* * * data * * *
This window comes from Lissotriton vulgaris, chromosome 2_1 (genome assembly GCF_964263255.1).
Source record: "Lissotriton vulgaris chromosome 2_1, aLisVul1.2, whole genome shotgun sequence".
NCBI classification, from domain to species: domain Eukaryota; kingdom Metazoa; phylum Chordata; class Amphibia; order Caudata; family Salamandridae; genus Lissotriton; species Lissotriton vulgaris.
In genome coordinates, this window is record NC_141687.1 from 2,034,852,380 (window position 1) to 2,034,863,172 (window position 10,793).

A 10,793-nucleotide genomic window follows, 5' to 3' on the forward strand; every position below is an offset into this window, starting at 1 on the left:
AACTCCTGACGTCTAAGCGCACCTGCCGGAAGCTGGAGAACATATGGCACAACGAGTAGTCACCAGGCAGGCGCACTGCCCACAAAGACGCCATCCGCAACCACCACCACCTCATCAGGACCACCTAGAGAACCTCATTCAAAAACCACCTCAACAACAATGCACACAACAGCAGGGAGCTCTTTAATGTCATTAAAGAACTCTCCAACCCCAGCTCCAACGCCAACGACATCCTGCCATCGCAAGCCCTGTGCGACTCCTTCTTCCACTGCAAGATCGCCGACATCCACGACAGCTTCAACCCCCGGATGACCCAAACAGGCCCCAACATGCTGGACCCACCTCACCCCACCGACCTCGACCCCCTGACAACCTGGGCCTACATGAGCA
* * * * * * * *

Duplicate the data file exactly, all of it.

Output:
This window comes from Lissotriton vulgaris, chromosome 2_1 (genome assembly GCF_964263255.1).
Source record: "Lissotriton vulgaris chromosome 2_1, aLisVul1.2, whole genome shotgun sequence".
NCBI classification, from domain to species: domain Eukaryota; kingdom Metazoa; phylum Chordata; class Amphibia; order Caudata; family Salamandridae; genus Lissotriton; species Lissotriton vulgaris.
In genome coordinates, this window is record NC_141687.1 from 2,034,852,380 (window position 1) to 2,034,863,172 (window position 10,793).

A 10,793-nucleotide genomic window follows, 5' to 3' on the forward strand; every position below is an offset into this window, starting at 1 on the left:
AACTCCTGACGTCTAAGCGCACCTGCCGGAAGCTGGAGAACATATGGCACAACGAGTAGTCACCAGGCAGGCGCACTGCCCACAAAGACGCCATCCGCAACCACCACCACCTCATCAGGACCACCTAGAGAACCTCATTCAAAAACCACCTCAACAACAATGCACACAACAGCAGGGAGCTCTTTAATGTCATTAAAGAACTCTCCAACCCCAGCTCCAACGCCAACGACATCCTGCCATCGCAAGCCCTGTGCGACTCCTTCTTCCACTGCAAGATCGCCGACATCCACGACAGCTTCAACCCCCGGATGACCCAAACAGGCCCCAACATGCTGGACCCACCTCACCCCACCGACCTCGACCCCCTGACAACCTGGGCCTACATGAGCA